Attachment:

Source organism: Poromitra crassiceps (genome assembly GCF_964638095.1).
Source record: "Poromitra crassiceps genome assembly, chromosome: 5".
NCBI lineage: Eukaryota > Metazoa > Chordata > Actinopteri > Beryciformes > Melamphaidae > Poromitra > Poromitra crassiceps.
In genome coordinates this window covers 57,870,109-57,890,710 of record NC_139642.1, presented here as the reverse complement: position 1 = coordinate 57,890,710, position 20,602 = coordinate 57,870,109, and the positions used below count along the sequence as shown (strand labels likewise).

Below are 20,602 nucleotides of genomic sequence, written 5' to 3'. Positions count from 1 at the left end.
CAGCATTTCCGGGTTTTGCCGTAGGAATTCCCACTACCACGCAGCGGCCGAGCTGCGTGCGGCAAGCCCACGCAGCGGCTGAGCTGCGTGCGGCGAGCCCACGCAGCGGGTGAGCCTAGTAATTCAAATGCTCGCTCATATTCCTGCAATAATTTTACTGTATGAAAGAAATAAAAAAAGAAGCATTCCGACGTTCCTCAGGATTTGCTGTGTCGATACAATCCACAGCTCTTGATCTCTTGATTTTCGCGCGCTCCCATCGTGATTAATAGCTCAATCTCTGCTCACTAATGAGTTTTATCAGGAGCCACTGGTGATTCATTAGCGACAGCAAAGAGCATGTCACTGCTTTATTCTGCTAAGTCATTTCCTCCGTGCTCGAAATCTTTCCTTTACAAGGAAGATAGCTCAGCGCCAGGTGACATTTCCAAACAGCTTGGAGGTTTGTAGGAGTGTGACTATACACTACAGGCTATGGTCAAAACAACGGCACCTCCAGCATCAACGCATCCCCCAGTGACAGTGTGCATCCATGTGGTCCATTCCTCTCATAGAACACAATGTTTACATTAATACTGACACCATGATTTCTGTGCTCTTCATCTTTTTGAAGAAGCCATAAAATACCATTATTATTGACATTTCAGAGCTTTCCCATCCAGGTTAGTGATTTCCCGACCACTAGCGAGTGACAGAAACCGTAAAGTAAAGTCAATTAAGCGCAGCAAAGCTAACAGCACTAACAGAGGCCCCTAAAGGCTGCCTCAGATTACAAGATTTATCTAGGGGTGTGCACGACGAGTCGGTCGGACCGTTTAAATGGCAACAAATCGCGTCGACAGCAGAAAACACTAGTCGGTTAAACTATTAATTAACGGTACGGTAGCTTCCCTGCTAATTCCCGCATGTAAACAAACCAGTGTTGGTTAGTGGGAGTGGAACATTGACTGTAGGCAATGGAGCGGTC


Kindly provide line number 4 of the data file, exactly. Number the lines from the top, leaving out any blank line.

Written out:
In genome coordinates this window covers 57,870,109-57,890,710 of record NC_139642.1, presented here as the reverse complement: position 1 = coordinate 57,890,710, position 20,602 = coordinate 57,870,109, and the positions used below count along the sequence as shown (strand labels likewise).